from 27% to 29%, and 22 grams of suitably prepared Quillada bark. Allow to soak for twelve hours or more and then heat almost to boiling point. Separate the resulting extract from the bark by filtration or in other suitable manner. Place the residual bark in 300 cc. of cold water wherein /2 gram of sodium bore-ta has been dissolved, together with 3 grams of processed gluten and 1% grams of pure tea. After hie-sting the liquid almost to the boiling poini add 0.2 gram of zinc chloride or lead acetate. Again heat almost to boiling point, then strain or filter. Add
to residue cc. of water, heat as before, strain.
and filter. and add resulting filtrate to that obteined earlier in the process. Evcpomte-until a thick syrup remains and allow to cool. Trout this syrup with an equal volume of ecetoue to dissolve its soluble ingredients including the met- 2.] salt or salts. Filter 0-13 or otherwise withdrew the liquid. Rewesh the residue with edditiomel acetone or alcohol, and such residue when: dried will bee, light chalky powder. It necessely to remove coloring matter, treatment-oi residue with chloroform will serve that purpose.
Product thus attained is highly eiiective es s. dispersive agent, particularly for inducing g%' ous dispersions. Thus, for example, if u. crew c2 this powder isedded to 120 cc. 0! water OE other suitable liquid and such liquid is thoroughly cei= teted, as by a. power heating mechanism, the limuid becomes highly aerated and expended, due to dispersion therein of smell uniform elohulee of air characterized by a. much greater stability than hes been heretofore attained. In the case of a complete dispersion, or one comprised en= tirely of globules, this stability is such that the mass may be cut into slices like u, solid, without materiel resulting transition to liquid ileum. its further indicating the very considerable dioces sive efiect of the agent produced so ehove ele= scribed, it may he mentioned that it will so hereto 2. given volume of water as to multiply tlzslt' yol= ume approximately twenty-four times.
There are many uses for the dispersive agent produced as described. since inclusion oi any toiuc ingredient 22% been avoided, it is iecsihle to use the agent in many foods and beverages where lasting aerating effect is desired. Such on effect is further sometimes desiruble in other products es seeps, dyes, plant foods and plastics.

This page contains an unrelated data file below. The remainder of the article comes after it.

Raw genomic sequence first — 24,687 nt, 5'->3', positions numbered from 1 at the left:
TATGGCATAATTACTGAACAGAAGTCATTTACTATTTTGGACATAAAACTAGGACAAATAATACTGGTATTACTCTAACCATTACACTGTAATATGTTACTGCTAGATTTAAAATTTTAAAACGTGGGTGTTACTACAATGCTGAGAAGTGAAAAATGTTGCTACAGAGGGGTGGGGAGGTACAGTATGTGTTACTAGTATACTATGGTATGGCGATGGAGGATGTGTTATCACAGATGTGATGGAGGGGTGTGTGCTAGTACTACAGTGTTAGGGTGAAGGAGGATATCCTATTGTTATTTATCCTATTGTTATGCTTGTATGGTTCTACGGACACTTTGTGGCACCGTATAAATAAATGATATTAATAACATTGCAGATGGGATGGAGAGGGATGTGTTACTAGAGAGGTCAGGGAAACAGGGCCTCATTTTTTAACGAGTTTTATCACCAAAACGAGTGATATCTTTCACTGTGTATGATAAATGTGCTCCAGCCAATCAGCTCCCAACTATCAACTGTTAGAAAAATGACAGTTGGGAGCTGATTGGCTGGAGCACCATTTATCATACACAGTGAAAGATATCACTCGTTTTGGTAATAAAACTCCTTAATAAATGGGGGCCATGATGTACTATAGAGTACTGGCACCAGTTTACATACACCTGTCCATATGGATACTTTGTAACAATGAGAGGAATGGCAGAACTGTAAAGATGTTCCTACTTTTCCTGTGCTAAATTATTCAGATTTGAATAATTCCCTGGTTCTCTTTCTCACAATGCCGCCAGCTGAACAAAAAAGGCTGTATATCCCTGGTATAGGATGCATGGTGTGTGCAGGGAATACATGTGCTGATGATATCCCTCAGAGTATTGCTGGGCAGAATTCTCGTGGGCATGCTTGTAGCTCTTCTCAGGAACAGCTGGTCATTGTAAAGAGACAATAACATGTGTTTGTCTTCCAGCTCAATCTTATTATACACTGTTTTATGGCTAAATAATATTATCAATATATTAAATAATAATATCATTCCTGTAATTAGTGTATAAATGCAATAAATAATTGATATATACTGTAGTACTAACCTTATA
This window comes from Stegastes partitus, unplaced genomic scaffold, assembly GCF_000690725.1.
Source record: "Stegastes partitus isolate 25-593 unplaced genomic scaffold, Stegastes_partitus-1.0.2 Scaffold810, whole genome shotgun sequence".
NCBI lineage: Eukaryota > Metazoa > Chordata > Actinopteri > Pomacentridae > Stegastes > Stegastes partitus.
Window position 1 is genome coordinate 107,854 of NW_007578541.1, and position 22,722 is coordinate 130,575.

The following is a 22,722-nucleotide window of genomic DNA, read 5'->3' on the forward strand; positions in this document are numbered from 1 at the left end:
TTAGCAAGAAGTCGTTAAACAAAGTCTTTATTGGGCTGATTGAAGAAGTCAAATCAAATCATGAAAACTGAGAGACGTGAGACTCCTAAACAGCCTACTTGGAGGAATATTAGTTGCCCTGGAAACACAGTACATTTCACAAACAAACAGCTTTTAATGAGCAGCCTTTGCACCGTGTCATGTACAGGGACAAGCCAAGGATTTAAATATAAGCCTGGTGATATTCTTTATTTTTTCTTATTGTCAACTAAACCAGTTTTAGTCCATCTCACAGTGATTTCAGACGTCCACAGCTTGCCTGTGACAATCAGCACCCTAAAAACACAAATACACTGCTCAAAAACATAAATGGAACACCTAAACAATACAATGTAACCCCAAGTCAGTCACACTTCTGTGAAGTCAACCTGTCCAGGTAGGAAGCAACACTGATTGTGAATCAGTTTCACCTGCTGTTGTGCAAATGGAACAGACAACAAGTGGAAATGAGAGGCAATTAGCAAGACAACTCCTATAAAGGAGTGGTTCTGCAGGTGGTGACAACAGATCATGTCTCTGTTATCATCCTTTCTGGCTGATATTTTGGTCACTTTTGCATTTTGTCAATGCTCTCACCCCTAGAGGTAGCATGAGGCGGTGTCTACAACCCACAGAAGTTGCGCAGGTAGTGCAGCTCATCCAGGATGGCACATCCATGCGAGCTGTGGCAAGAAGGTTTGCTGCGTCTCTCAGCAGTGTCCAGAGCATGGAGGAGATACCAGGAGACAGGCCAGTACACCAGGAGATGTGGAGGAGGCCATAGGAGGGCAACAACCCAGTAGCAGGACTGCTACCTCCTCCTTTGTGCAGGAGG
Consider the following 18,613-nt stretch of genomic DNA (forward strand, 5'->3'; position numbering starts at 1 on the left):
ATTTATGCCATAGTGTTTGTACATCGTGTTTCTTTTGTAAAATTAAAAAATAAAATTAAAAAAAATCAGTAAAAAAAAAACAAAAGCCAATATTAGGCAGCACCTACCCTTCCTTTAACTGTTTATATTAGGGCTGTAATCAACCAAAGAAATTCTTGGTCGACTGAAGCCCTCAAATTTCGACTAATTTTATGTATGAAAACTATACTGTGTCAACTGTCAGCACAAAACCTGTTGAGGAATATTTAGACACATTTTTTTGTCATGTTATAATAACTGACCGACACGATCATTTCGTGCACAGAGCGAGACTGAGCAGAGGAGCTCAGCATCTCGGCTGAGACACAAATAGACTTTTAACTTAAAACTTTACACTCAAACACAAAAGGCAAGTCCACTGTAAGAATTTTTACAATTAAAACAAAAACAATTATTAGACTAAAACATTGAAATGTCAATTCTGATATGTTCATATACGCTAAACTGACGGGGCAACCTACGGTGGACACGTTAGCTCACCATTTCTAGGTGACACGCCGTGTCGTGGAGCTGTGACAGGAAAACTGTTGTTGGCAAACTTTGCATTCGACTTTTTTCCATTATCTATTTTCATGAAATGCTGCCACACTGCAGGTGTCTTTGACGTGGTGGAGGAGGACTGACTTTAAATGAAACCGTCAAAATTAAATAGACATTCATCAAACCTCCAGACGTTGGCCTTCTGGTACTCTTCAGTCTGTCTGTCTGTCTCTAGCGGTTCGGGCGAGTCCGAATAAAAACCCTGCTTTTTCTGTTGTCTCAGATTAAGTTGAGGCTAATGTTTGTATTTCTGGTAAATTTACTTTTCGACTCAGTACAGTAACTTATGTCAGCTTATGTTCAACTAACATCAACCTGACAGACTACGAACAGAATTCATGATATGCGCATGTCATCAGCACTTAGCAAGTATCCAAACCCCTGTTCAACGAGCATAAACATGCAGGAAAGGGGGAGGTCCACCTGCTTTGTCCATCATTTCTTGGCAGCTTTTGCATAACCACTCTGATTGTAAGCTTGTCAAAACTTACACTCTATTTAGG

As a icy-product of the process decci'iheil, seponin may be recovered from the extinct formed by the initial or alcoholic treatment of the plant materials. Thus the alcoholic extract may be evaporated, by heating or evacuation or both, until it is reduced to a. thick syrup. If it is desired to destroy or counteract toxicity in the scpcuin, the syrup may now be treated with s. concentrated tee extract or with any of the following: cholesterol, acetic euhydrate, uutreotecl lecithin, or ergosterol. ilineily, the W is treated with ecetoue or other to dmsolve all imeredichts other then theseponin. Alter separating the letter from the liquid, it is washed with coiditiouel acetone or ether and upon drying it essumes the form of u very fine and light chalky powder.
What I clelm is:
i. A process of producing a. dispersive agent, which comprises comminutmg to e finely divided fiorm coconut-containing vegetable matter prepemtcry to extraction, subjecting said matter for extraction purcoses to methyl alcohol as 9, s01- vezit, separating the extract from the vegetable residue, treating such residue with alkaline water to efiect e. iurther extraction and destroy enwmes, adding at suitelole quantity of cereal gluten to replace such enzymes, heating the treated residue to on epproximcte boiling temperature, sepstating the resultant emrect from the residue,
concentrating thexextrect to syrup consistency,
boiling the concentrate and treating it while boillog with clue chloride in equeous solution as a. cctclyst, filtering the product and treating the iiitircte, when cooled, with ucetone to obtain a, precipitate, separating the precipitate from the illtmte. Washing it with acetone, and drying such precipitate.
2. A process of producing e. dispersive agent, which compi'iees commlnutlng to it finely divided iox iu sc eme-containing vegetable matter prepsretory to extraction, subjecting said matter for extrectiou purposes to methyl alcohol as 8. s01- veut, concreting the extract from the vegetable reeiciue, treating such residue with alkaline water to effect further extraction and destroy, enzymc', cclchug o. suitable quantity of cereal gluten to replace such enzymes and also adding substcutiully pure tee. to counteract toxicity, heatin the treated residue to an approximate boiling temperature, separating the resultant extract from the residue, concentrating the extract to syrup consistency, boiling the concentrate and tiieutihg it while coiling with zinc chloride in aqueous solution as c. catalyst, filtering the product cud treating the filtrate, when cooled, with ccetoue to obtain s precipitate, separating the precipitate from the filtrate, washing it with acetone, sud drying such precipitate..
AJRTEUR J. mu.